Designing Modern Wood Schools

Sponsored by Think Wood
1.5 AIA LU/HSW; 1.5 GBCI CE Hour; 0.1 IACET CEU*; 1 PDH*; SAA 1 Hour of Core Learning

Learning Objectives:

  1. Review provisions of the International Building Code specific to school buildings and discuss opportunities to achieve cost savings through the use of wood.
  2. Explore design and detailing best practices used to achieve performance objectives in school assembly design.
  3. Discuss structural design considerations unique to school buildings, as well as framing options for floors, walls, and roofs.
  4. Consider how wood has been used in modern wood-frame and mass timber schools across the United States.

This course is part of the Wood Structures Academy

[ Page 6 of 7 ]          

Wall Framing

Options for wall framing include solid sawn and finger-jointed dimension lumber, glulam framing, and structural composite lumber (SCL) products.

It is common in steel and concrete buildings to frame walls, both interior and exterior, with non-load bearing studs. In a wood-frame school, it can be beneficial both from a construction schedule and cost perspective to frame all walls with wood, making them load bearing where necessary for structural purposes.

In a typical steel-frame school, the building’s lateral stability against wind and seismic forces is usually provided by steel braced or moment frames or masonry shear walls. These systems may only be present in the building for the purpose of lateral load resistance. However, in a wood-frame school utilizing wood walls covered with sheathing, such as plywood or OSB, these walls can double as both gravity force-resisting members (bearing walls) and lateral force-resisting members (shear walls).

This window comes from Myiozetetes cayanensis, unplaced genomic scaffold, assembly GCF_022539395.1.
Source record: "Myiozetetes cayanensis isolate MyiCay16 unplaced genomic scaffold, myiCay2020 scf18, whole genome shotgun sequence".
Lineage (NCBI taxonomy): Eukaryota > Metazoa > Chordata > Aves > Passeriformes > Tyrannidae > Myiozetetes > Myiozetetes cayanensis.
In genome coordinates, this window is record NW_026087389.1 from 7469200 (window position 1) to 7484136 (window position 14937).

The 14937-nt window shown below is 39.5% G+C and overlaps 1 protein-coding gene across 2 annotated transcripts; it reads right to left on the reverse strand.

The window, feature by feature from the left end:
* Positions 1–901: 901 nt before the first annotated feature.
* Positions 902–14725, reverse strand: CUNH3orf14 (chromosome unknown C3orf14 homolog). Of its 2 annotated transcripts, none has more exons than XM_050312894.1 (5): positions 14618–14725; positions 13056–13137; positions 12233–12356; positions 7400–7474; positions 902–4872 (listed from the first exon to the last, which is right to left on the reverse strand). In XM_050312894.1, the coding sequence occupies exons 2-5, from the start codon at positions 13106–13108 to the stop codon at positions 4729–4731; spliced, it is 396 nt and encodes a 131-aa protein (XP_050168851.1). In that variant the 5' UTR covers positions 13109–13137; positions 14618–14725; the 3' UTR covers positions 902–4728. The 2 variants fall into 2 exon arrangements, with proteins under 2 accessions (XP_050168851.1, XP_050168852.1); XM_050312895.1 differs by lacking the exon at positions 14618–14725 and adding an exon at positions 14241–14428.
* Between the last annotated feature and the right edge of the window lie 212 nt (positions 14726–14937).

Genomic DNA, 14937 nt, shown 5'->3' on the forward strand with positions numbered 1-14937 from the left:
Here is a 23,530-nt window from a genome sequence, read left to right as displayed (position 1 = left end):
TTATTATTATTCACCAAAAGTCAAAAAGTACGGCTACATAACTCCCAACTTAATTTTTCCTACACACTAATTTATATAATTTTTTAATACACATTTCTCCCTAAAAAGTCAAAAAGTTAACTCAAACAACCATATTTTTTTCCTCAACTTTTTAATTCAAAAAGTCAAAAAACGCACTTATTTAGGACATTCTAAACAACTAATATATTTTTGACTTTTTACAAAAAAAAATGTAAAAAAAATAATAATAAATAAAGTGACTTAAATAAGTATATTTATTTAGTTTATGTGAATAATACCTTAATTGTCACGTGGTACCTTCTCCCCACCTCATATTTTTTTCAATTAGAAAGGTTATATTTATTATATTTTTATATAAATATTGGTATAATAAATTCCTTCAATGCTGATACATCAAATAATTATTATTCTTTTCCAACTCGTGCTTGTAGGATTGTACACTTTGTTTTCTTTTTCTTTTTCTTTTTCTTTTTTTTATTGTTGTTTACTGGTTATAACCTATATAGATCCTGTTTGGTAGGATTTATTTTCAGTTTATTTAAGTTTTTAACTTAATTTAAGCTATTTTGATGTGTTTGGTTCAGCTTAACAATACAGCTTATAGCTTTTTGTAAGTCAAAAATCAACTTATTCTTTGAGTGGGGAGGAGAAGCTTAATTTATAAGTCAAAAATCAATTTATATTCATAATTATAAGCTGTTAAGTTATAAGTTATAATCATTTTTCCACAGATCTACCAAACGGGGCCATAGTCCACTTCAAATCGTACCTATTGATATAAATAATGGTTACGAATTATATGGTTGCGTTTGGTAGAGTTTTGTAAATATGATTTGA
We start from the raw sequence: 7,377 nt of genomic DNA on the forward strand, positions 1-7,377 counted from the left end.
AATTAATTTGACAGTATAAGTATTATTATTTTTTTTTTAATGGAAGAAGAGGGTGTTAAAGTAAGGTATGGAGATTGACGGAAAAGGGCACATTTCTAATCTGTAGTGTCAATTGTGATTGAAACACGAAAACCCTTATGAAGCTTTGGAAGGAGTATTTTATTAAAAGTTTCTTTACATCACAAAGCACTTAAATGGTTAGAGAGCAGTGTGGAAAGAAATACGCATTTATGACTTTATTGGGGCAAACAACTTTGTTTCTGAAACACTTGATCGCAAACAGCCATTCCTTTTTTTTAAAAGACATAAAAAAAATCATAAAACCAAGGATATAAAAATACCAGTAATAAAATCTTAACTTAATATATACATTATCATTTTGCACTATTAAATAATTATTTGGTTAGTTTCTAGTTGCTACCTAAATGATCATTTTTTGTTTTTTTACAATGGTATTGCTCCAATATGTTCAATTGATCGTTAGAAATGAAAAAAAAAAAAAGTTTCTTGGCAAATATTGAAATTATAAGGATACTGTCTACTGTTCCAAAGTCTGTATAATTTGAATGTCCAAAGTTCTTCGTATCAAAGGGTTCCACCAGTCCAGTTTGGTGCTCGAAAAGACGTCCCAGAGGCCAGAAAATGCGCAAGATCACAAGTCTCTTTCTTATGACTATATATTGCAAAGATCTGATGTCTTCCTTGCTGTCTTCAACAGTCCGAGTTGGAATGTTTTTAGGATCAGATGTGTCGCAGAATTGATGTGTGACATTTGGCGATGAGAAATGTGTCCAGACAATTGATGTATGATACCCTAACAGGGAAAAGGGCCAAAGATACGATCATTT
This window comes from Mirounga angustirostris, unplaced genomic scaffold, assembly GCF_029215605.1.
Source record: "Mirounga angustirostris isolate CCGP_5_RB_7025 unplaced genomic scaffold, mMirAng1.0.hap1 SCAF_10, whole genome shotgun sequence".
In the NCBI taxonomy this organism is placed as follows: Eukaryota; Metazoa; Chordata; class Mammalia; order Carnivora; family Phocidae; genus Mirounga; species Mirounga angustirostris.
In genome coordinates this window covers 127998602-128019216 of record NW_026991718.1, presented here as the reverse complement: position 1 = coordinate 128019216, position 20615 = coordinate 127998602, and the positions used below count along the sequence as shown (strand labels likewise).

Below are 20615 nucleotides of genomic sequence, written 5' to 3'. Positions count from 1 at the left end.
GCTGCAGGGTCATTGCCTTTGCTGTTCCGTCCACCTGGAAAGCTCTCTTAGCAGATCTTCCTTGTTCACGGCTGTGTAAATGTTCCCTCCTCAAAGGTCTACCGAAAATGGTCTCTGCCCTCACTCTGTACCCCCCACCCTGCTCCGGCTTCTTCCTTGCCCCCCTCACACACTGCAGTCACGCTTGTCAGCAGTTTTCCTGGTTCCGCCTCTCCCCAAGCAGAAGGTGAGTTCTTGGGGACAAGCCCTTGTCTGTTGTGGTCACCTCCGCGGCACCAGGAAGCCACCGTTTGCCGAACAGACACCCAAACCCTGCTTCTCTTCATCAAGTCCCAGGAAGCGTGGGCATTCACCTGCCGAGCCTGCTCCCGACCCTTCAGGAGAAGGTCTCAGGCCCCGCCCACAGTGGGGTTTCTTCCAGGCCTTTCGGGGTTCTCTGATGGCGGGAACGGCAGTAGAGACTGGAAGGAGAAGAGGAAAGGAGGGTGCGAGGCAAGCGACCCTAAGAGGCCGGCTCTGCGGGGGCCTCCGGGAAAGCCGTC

Wood-frame shear walls offer the advantages of light weight and ductility. For contrast, a typical masonry shear wall in a school might include 8-inch masonry walls with grout and reinforcing steel at 32 inches on center (o.c.). This combination has an average weight of 47 psf. A typical wood-frame shear wall in a school would be 2-by-6 studs at 16 inches o.c. with a layer of 1/2-inch plywood or OSB. This combination has an average weight of 12 psf.8

As noted, a building’s seismic forces are directly tied to its mass, meaning that the seismic forces contributed by 8-inch masonry walls would be nearly four times greater than those of the wood-frame walls. Seismic forces on a building are also directly tied to the code-specified seismic response coefficient (R). As the R term is in the denominator of the seismic force equation, a larger R value results in lower seismic forces. For seismic load resistance, wood-frame shear walls are classified as “light-frame walls sheathed with wood structural panels rated for seismic resistance” (R = 6.5, per Table 12.2-1 of ASCE 7-10). This R value of 6.5 is greater than many steel and masonry lateral load-resisting systems, resulting in further reduction of seismic forces.

Tall Walls

It’s common for schools to require ‘tall walls’—20 feet and taller—to achieve desired interior heights for areas such as gymnasiums and cafeterias. Wood is both appropriate and effective in these applications.

Wood-frame tall walls offer the same benefits as other wood stud walls:

  • They’re able to resist snow loads on the roof and wind loads on the wall, without requiring an additional load-bearing frame.
  • When wood sheathing is added to studs, the wall is effective at resisting the lateral racking loads caused by high-wind and seismic events.
  • They can be easily insulated to provide excellent thermal resistance.
  • They can be finished with a wide range of finishing materials.

For these spaces, larger lumber sizes and engineered wood products can be used to obtain the same strength for walls that are taller and longer. Shear walls and connections can be easily designed to provide the required lateral resistance. Thermal requirements can be achieved with insulation. And, by paying attention to details and selecting appropriate finishing materials, tall stud walls can meet or exceed stringent fire separation requirements.

[ Page 6 of 7 ]          
Originally published in Architectural Record

Notice

Academies